Effect of α,β-amyrin on levels of inflammatory cytokines during colitis
To assess the effect of α,β-amyrin treatment on the balance of cellular mediators involved in the inflammatory response, colon samples were obtained at 72 h, according to protocol 1 (Figure 2A). First, we measured the tissue levels of the pro- and the anti-inflammatory cytokines, IL-1β and IL-10 respectively. Animals with TNBS-induced colitis exhibited twofold elevation of local IL-1β levels compared with saline-treated animals (Figure 5B). Those levels were markedly reduced by treatment with α,β-amyrin or dexamethasone. At the same time after TNBS, local production of IL-10 was clearly decreased, compared with the values in control tissues. Treatment of TNBS colitis with either α,β-amyrin or dexamethasone partially, but significantly (P= 0.04), raised the levels of IL-10 in colon towards the control values (Figure 5A).
We next evaluated the contribution of the cytokine VEGF, an inducer of vascular hyperpermeability, to the therapeutic responses in colitic mice. Expression of VEGF protein in the colon tissue of mice with TNBS-induced colitis was measured by immunohistochemical methods. The data in Figure 5C indicate that low VEGF levels were found in the colons from control animals and that they were increased by 3.1-fold at 72 h after TNBS. Of note, treatment with α,β-amyrin (3 mg·kg−1, i.p.), but not with dexamethasone (1 mg·kg−1, s.c.), significantly reduced the expression of VEGF to basal levels (Figure 5C). Cytokine levels including the VEGF expression pattern (Figure S1) were consistent with the morphological scores and MPO activity in control and colitic mice.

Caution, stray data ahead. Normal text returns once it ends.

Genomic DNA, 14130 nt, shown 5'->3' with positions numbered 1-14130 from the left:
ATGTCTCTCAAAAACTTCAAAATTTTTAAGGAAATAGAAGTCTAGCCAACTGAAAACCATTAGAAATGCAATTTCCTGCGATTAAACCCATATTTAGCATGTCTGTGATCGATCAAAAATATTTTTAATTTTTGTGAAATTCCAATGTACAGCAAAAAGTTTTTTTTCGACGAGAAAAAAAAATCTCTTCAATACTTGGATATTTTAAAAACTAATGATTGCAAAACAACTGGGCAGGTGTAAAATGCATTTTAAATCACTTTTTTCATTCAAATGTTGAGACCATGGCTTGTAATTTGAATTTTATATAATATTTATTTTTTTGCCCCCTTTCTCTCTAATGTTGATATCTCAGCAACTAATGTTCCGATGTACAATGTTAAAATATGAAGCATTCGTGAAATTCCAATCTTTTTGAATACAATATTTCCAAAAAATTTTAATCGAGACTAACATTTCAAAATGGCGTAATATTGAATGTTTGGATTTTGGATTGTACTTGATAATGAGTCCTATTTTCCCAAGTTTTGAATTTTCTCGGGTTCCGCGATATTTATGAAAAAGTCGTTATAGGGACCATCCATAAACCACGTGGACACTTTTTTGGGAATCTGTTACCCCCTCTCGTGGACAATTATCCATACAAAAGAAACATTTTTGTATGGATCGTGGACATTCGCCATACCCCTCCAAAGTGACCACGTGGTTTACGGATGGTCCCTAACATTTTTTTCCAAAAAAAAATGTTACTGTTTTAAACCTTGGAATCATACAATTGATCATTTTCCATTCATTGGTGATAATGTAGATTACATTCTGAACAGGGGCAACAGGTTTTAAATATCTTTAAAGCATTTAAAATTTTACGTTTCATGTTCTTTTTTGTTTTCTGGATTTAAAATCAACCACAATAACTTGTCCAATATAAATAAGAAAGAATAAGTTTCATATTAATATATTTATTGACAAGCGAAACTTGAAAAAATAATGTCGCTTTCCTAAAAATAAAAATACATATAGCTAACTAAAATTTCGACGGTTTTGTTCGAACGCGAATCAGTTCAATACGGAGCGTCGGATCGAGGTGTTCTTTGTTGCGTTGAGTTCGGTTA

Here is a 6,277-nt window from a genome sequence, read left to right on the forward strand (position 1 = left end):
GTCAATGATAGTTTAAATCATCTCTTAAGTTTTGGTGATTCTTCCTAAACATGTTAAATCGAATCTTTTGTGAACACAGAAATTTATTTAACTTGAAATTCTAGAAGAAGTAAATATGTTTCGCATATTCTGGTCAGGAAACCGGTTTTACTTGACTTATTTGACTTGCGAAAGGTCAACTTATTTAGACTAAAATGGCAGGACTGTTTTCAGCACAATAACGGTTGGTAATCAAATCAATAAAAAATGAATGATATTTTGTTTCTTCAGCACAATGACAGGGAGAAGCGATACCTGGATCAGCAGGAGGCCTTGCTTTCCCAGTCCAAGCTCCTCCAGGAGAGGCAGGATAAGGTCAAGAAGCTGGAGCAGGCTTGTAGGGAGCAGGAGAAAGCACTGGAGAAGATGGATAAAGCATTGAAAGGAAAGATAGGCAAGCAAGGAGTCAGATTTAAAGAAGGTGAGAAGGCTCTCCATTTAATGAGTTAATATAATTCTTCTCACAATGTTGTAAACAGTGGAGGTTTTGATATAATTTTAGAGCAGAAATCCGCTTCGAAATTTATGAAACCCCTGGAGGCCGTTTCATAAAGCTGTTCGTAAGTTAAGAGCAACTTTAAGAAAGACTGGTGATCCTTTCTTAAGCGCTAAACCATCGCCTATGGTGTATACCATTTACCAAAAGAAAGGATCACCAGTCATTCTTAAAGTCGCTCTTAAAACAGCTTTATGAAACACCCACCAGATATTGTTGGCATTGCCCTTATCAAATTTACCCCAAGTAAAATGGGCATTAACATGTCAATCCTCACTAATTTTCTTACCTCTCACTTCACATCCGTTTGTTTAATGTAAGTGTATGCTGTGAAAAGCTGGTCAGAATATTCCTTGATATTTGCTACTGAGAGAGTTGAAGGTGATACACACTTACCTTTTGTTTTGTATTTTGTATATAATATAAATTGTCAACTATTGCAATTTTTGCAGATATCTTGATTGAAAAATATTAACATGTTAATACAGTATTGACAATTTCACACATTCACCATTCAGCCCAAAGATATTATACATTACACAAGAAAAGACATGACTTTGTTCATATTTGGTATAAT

In order to define more clearly the cellular mechanism by which α,β-amyrin inhibited colon inflammation, we carried out immunohistochemical studies of some components of the inflammatory response. A time–course of the expression of protein was generated for COX-2, pNF-κB and pCREB, by using immunoreactivity analysis. These analyses disclosed that COX-2 expression reached its peak 24 h after colitis induction (Figure 3A), whereas the transcription factors NF-κB and CREB presented a peak of phosphorylation at 6 h after TNBS instillation (Figure 3B,C).